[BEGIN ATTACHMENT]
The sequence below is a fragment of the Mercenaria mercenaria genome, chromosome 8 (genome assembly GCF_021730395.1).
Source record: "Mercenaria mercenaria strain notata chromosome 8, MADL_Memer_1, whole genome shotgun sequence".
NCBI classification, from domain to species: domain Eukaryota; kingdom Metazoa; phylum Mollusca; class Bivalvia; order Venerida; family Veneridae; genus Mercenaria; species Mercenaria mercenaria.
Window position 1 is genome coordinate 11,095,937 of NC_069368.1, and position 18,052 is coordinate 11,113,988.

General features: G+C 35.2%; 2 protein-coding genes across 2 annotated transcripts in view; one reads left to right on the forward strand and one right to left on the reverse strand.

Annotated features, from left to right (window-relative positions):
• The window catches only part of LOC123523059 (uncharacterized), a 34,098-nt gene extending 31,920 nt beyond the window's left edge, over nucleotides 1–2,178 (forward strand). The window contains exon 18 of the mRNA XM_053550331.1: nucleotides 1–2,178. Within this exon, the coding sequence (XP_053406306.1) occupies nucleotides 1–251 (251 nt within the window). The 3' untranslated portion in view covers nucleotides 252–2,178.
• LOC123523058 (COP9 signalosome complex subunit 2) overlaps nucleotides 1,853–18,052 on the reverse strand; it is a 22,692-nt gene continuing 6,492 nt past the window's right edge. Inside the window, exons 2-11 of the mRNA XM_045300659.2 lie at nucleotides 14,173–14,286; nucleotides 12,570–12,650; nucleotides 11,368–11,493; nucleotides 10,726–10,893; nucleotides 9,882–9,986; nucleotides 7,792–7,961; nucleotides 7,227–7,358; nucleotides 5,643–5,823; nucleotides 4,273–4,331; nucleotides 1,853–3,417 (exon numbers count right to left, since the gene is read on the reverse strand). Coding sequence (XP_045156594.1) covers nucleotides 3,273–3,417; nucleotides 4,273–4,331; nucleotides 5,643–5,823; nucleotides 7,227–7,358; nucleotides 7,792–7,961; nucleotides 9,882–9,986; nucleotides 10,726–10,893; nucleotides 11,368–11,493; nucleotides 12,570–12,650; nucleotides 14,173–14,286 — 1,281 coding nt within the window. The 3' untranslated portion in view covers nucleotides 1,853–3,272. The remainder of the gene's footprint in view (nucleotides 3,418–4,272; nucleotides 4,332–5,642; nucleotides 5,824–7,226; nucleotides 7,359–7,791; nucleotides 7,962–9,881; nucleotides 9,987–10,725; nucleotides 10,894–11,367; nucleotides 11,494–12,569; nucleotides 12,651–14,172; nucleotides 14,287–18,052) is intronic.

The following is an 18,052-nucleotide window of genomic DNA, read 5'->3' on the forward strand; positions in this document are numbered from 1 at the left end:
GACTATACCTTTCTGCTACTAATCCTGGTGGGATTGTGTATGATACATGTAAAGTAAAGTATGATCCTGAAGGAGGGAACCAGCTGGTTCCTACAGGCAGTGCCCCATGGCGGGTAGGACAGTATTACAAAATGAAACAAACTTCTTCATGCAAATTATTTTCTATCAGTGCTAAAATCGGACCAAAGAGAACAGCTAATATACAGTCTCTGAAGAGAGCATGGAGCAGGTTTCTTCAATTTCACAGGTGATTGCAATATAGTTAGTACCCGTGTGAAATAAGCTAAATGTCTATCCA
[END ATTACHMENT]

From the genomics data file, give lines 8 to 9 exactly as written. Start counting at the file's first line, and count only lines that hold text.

• LOC123523058 (COP9 signalosome complex subunit 2) overlaps nucleotides 1,853–18,052 on the reverse strand; it is a 22,692-nt gene continuing 6,492 nt past the window's right edge. Inside the window, exons 2-11 of the mRNA XM_045300659.2 lie at nucleotides 14,173–14,286; nucleotides 12,570–12,650; nucleotides 11,368–11,493; nucleotides 10,726–10,893; nucleotides 9,882–9,986; nucleotides 7,792–7,961; nucleotides 7,227–7,358; nucleotides 5,643–5,823; nucleotides 4,273–4,331; nucleotides 1,853–3,417 (exon numbers count right to left, since the gene is read on the reverse strand). Coding sequence (XP_045156594.1) covers nucleotides 3,273–3,417; nucleotides 4,273–4,331; nucleotides 5,643–5,823; nucleotides 7,227–7,358; nucleotides 7,792–7,961; nucleotides 9,882–9,986; nucleotides 10,726–10,893; nucleotides 11,368–11,493; nucleotides 12,570–12,650; nucleotides 14,173–14,286 — 1,281 coding nt within the window. The 3' untranslated portion in view covers nucleotides 1,853–3,272. The remainder of the gene's footprint in view (nucleotides 3,418–4,272; nucleotides 4,332–5,642; nucleotides 5,824–7,226; nucleotides 7,359–7,791; nucleotides 7,962–9,881; nucleotides 9,987–10,725; nucleotides 10,894–11,367; nucleotides 11,494–12,569; nucleotides 12,651–14,172; nucleotides 14,287–18,052) is intronic.

The following is an 18,052-nucleotide window of genomic DNA, read 5'->3' on the forward strand; positions in this document are numbered from 1 at the left end: